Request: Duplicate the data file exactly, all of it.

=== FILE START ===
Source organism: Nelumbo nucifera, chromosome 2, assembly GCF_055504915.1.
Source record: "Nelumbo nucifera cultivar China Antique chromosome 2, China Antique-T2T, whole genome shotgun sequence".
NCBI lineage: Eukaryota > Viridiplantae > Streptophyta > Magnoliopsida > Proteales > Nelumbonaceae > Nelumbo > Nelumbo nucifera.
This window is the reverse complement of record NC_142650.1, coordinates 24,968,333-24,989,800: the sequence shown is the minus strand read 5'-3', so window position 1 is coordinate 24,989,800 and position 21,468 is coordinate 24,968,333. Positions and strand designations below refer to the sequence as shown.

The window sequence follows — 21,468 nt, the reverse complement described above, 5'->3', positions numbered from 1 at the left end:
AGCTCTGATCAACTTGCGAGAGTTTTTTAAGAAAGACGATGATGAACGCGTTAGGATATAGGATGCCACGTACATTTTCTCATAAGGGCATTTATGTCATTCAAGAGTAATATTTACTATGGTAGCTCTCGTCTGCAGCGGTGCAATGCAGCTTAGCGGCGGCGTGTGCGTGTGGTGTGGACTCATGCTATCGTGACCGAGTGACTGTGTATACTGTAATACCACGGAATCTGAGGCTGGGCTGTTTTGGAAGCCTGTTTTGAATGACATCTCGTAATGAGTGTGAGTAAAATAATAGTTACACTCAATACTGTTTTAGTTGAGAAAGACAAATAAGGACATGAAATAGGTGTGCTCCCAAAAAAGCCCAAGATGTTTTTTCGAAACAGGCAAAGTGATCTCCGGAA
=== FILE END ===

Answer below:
Source organism: Nelumbo nucifera, chromosome 2, assembly GCF_055504915.1.
Source record: "Nelumbo nucifera cultivar China Antique chromosome 2, China Antique-T2T, whole genome shotgun sequence".
NCBI lineage: Eukaryota > Viridiplantae > Streptophyta > Magnoliopsida > Proteales > Nelumbonaceae > Nelumbo > Nelumbo nucifera.
This window is the reverse complement of record NC_142650.1, coordinates 24,968,333-24,989,800: the sequence shown is the minus strand read 5'-3', so window position 1 is coordinate 24,989,800 and position 21,468 is coordinate 24,968,333. Positions and strand designations below refer to the sequence as shown.

The window sequence follows — 21,468 nt, the reverse complement described above, 5'->3', positions numbered from 1 at the left end:
AGCTCTGATCAACTTGCGAGAGTTTTTTAAGAAAGACGATGATGAACGCGTTAGGATATAGGATGCCACGTACATTTTCTCATAAGGGCATTTATGTCATTCAAGAGTAATATTTACTATGGTAGCTCTCGTCTGCAGCGGTGCAATGCAGCTTAGCGGCGGCGTGTGCGTGTGGTGTGGACTCATGCTATCGTGACCGAGTGACTGTGTATACTGTAATACCACGGAATCTGAGGCTGGGCTGTTTTGGAAGCCTGTTTTGAATGACATCTCGTAATGAGTGTGAGTAAAATAATAGTTACACTCAATACTGTTTTAGTTGAGAAAGACAAATAAGGACATGAAATAGGTGTGCTCCCAAAAAAGCCCAAGATGTTTTTTCGAAACAGGCAAAGTGATCTCCGGAA